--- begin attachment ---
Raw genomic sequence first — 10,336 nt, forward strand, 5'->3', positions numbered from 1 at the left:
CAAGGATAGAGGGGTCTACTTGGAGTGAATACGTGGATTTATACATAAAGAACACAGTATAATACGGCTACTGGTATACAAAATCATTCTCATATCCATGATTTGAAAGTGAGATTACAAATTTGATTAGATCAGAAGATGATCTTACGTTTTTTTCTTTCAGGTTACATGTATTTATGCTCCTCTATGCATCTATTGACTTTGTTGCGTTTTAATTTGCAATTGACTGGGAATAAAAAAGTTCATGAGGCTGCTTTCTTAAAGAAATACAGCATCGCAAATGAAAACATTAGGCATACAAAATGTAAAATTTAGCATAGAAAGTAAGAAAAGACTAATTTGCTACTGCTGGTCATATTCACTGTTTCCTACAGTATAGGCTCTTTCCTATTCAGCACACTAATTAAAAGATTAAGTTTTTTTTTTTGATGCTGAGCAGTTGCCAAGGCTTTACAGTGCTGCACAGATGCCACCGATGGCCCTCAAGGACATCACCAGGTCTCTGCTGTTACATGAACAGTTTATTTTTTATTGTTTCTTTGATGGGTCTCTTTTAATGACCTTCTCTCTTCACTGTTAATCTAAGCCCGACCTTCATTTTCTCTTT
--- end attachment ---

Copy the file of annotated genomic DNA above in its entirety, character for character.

Raw genomic sequence first — 10,336 nt, forward strand, 5'->3', positions numbered from 1 at the left:
CAAGGATAGAGGGGTCTACTTGGAGTGAATACGTGGATTTATACATAAAGAACACAGTATAATACGGCTACTGGTATACAAAATCATTCTCATATCCATGATTTGAAAGTGAGATTACAAATTTGATTAGATCAGAAGATGATCTTACGTTTTTTTCTTTCAGGTTACATGTATTTATGCTCCTCTATGCATCTATTGACTTTGTTGCGTTTTAATTTGCAATTGACTGGGAATAAAAAAGTTCATGAGGCTGCTTTCTTAAAGAAATACAGCATCGCAAATGAAAACATTAGGCATACAAAATGTAAAATTTAGCATAGAAAGTAAGAAAAGACTAATTTGCTACTGCTGGTCATATTCACTGTTTCCTACAGTATAGGCTCTTTCCTATTCAGCACACTAATTAAAAGATTAAGTTTTTTTTTTTGATGCTGAGCAGTTGCCAAGGCTTTACAGTGCTGCACAGATGCCACCGATGGCCCTCAAGGACATCACCAGGTCTCTGCTGTTACATGAACAGTTTATTTTTTATTGTTTCTTTGATGGGTCTCTTTTAATGACCTTCTCTCTTCACTGTTAATCTAAGCCCGACCTTCATTTTCTCTTT